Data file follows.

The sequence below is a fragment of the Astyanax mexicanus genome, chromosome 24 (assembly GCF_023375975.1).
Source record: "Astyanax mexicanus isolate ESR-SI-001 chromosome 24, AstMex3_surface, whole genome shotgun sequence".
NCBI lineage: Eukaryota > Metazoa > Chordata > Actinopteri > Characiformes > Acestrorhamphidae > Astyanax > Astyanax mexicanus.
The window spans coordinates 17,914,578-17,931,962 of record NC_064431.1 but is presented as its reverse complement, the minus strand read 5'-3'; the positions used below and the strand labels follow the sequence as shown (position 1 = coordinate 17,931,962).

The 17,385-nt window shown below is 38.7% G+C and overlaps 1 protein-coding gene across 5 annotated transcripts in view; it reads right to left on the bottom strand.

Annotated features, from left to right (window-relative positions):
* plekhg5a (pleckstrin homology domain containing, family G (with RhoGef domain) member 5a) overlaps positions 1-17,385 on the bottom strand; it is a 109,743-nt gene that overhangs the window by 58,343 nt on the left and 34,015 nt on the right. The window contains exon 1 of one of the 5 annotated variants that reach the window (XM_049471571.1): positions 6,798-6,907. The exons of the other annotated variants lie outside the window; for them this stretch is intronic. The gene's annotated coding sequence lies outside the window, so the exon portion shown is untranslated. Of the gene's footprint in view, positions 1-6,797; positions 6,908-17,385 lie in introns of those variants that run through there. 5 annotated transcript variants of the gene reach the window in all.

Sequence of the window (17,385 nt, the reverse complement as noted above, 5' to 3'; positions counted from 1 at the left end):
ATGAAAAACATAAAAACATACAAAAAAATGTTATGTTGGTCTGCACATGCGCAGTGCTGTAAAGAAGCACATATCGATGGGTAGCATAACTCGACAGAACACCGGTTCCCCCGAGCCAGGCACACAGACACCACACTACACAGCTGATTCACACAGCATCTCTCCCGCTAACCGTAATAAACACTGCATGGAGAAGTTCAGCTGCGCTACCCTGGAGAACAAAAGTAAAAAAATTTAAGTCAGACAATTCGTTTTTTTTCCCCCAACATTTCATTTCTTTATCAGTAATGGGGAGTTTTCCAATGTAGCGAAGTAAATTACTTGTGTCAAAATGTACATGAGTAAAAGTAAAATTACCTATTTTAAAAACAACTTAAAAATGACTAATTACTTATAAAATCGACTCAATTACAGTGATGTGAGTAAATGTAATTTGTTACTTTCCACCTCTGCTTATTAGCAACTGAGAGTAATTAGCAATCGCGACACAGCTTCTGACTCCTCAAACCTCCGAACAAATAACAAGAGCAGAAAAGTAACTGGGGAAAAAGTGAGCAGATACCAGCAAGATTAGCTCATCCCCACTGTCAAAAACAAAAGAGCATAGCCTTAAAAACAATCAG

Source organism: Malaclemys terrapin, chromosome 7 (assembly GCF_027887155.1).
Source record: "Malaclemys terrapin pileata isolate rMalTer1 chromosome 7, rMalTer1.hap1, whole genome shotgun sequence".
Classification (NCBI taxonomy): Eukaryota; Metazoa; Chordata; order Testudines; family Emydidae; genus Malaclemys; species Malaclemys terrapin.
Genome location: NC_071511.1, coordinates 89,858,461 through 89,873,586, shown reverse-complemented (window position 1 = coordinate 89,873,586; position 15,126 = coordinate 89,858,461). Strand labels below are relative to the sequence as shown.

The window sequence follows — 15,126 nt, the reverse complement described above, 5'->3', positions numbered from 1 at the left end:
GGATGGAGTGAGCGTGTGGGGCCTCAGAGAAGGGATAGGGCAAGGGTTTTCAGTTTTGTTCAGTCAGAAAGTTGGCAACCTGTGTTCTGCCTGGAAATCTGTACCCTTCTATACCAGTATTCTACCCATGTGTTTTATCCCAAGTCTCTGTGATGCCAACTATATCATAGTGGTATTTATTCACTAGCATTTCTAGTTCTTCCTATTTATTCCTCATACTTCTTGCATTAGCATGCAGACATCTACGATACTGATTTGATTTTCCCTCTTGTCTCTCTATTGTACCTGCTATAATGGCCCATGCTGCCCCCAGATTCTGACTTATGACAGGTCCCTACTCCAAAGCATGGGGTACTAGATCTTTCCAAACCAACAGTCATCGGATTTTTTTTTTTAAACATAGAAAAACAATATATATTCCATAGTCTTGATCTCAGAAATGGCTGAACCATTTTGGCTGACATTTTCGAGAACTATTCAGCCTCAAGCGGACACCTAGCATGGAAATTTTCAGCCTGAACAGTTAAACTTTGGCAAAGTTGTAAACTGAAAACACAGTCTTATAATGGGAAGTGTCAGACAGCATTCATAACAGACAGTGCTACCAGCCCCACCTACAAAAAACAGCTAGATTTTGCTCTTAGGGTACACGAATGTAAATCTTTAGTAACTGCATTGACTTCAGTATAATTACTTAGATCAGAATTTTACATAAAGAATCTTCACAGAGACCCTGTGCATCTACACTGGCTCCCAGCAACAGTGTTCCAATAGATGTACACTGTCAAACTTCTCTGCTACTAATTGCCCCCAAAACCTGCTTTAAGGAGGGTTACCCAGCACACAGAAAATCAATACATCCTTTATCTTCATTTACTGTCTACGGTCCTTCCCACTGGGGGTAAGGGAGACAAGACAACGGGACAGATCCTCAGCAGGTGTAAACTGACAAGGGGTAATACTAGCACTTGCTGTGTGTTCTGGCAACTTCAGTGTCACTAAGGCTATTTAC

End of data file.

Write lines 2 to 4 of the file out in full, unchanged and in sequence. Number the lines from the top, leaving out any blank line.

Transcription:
Source record: "Astyanax mexicanus isolate ESR-SI-001 chromosome 24, AstMex3_surface, whole genome shotgun sequence".
NCBI lineage: Eukaryota > Metazoa > Chordata > Actinopteri > Characiformes > Acestrorhamphidae > Astyanax > Astyanax mexicanus.
The window spans coordinates 17,914,578-17,931,962 of record NC_064431.1 but is presented as its reverse complement, the minus strand read 5'-3'; the positions used below and the strand labels follow the sequence as shown (position 1 = coordinate 17,931,962).